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Jennifer Johnson
11/13/2006 —

Penn State Brandywine senior Jennifer Johnson, of Media, was so excited recently when she learned she had earned a 2007-08 Rotary International Ambassadorial Scholarship, she could hardly contain herself.
"My first reaction was, 'ahhh!', then I started crying and shaking, and I couldn't speak," said the energetic 24-year old student at Penn State Brandywine. Johnson, a native Canadian who won the scholarship from the southern Quebec/northern New Hampshire office of Rotary International, had her pick of most of the countries of the world to continue her studies for one year and perform community service on behalf of Rotary International. She could have chosen a stable, relatively well off country like Australia or England. Instead, she picked the African country of Ghana and the University of Ghana.
"I only wanted to go to Ghana or Beirut, and a week after I made them my top two selections, there was unrest in Lebanon that prohibited my going there," she said, noting that her final destination hasn't been confirmed as yet. "I want to be a humanitarian affairs officer who raises the standard of living in developing countries. There's such a misunderstanding between the developing and developed world. There are problems in these countries and by studying their culture I can better understand their needs."
If Johnson is taking the road less traveled in choosing Ghana, it's certainly nothing new. After graduating high school in the province of Quebec, Canada, as a 16-year-old, Johnson went to college for four semesters before departing without any real plan for China, where she lived for three years. She later would live in Laos, Thailand, Malaysia, Singapore and Russia, before ending up in Delaware County nearly three years ago.
"I didn't know anything about China, but I was kind of tired of school at the time and didn't know what I wanted to do. I just wanted to go somewhere. People in Canada and the U.S. think you're supposed to go to college after high school even if you don't know what you want to do, but that was wrong for me," she said. "In China, I taught preschool for a government-run kindergarten for three years, and then I sort of wandered around for a while trying to figure things out, visiting countries that most people never get to see."
One of the most interesting, painful memories for Johnson was when her appendix burst while she was living in Laos. After getting an IV from a local hospital, Johnson illegally crossed the border into Thailand because she thought she might get better care there. The IV got damaged while Johnson finagled her way through a barbed wire fence, and by the time she got medical attention, the situation had worsened.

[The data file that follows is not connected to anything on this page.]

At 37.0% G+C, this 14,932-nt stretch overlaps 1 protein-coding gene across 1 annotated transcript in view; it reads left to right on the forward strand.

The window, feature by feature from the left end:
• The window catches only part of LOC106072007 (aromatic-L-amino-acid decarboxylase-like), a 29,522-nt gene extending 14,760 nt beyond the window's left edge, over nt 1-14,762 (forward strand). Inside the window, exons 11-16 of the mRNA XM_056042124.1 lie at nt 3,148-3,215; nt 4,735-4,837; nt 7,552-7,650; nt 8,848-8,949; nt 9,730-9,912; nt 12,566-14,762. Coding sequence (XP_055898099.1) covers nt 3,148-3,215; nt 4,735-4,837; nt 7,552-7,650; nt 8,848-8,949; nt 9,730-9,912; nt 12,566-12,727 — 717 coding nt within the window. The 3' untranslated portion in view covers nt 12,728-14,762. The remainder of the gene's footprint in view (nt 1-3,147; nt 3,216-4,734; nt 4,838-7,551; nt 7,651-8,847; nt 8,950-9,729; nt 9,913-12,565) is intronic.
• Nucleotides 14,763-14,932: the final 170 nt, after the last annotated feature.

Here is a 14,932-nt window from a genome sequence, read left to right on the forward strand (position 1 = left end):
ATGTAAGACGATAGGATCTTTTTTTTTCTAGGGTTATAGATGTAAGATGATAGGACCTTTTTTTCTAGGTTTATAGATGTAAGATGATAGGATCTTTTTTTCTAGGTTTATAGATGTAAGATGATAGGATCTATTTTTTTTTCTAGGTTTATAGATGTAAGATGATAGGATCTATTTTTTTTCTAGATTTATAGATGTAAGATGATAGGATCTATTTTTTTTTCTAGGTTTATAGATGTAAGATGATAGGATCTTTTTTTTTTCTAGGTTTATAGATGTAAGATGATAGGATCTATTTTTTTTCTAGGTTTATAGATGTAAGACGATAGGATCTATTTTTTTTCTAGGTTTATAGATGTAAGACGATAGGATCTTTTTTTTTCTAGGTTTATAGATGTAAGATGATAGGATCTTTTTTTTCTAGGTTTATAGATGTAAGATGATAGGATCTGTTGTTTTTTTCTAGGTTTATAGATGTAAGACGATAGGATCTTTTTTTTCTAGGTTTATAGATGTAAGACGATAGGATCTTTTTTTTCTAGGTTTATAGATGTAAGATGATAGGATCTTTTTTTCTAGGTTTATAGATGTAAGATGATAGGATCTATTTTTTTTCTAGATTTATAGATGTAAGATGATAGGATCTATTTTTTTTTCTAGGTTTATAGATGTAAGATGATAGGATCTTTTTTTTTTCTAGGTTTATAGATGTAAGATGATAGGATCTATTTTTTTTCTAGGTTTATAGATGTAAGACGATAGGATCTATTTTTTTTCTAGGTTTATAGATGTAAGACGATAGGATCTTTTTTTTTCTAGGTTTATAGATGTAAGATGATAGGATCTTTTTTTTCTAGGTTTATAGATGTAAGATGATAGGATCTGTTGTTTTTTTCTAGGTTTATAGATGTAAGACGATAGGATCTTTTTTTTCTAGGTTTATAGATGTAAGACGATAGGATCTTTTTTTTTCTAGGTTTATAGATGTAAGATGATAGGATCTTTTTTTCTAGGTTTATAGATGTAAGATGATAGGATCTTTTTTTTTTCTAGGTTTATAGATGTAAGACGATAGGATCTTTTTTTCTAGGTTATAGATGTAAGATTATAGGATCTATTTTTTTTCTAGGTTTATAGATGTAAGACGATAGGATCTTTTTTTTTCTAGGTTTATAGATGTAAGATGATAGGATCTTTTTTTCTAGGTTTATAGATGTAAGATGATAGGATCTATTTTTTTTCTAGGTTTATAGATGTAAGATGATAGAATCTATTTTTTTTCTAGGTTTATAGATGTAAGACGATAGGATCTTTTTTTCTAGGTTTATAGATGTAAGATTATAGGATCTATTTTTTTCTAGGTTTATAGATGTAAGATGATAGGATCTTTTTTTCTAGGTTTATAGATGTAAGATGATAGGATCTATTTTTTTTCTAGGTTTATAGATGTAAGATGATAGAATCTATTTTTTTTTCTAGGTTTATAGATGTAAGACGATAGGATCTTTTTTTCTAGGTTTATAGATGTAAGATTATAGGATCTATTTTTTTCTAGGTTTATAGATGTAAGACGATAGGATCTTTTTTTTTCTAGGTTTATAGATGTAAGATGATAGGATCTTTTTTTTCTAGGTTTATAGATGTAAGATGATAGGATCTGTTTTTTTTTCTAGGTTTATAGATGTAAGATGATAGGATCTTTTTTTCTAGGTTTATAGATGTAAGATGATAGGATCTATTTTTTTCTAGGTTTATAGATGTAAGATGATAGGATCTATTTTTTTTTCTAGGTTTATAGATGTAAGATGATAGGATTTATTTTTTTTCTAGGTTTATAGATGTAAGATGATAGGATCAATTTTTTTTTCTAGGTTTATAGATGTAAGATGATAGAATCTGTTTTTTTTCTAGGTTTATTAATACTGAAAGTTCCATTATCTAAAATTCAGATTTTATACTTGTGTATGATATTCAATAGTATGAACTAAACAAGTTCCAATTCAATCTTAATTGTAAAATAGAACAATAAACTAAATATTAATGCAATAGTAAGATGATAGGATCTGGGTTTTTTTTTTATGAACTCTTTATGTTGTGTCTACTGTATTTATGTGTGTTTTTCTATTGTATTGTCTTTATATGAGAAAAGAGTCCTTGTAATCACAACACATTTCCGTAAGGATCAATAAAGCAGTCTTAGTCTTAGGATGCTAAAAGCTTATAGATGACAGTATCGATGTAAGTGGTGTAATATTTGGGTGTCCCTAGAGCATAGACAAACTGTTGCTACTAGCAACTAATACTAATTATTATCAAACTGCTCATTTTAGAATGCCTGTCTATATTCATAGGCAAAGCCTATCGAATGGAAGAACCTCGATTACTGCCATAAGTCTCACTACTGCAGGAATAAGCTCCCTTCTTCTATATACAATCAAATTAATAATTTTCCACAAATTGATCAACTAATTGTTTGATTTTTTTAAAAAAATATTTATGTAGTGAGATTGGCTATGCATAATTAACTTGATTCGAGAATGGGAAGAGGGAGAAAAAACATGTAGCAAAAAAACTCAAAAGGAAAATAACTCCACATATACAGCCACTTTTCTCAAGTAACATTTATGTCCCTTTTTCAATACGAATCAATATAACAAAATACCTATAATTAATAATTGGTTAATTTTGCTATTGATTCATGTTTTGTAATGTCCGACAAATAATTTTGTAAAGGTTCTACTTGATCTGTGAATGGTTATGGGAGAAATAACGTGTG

"When the doctor at the hospital examined me, I screamed. He said that if I had gotten to the hospital five minutes later, the game would have been over–that I would have died," she recalled.
When she came to Delaware County to become a nanny for a local couple, life settled down a bit, but Johnson's thirst for adventure–and the opportunity to help her fellow man–has never wavered.
She is currently president of the Making a Difference Everyday (M.A.D.E.) community service club at Penn State Brandywine, which, among other things, painted a mural at an Easter Seals facility across the street from campus. She also aided the American Red Cross in Philadelphia when the organization brought Hurricane Katrina victims to the area in the summer of 2005. This type of giving has long been part of Johnson's makeup.
"I worked at a community center and made meals for Meals on Wheels when I was 14 years old. I've always been a nurturer; I've always just wanted to take care of people," said Johnson, who majors in Letters, Arts and Sciences. With all of her desire to help others, Johnson said Penn State Brandywine has been the right place for her.
"People here are so helpful and will bend over backwards to help you. I told (faculty advisor) Dr. Nancy Wyatt what I wanted to do with my life and she saw the scholarship opportunity, and knew it was right for me," she said.
The Penn State Brandywine campus community is understandably proud of Johnson's achievement.
"The Penn State Brandywine campus, through its Minor in Civic and Community Engagement and a host of other endeavors, continually seeks to do positive things in the community. Jenny is an excellent student, and a fine example of someone who is willing to go the extra mile to help others," said campus Chancellor Sophia Wisniewska.

Press Contact: David Jwanier, manager of public information, 215-881-7446 or 215-260-6504 (cell).

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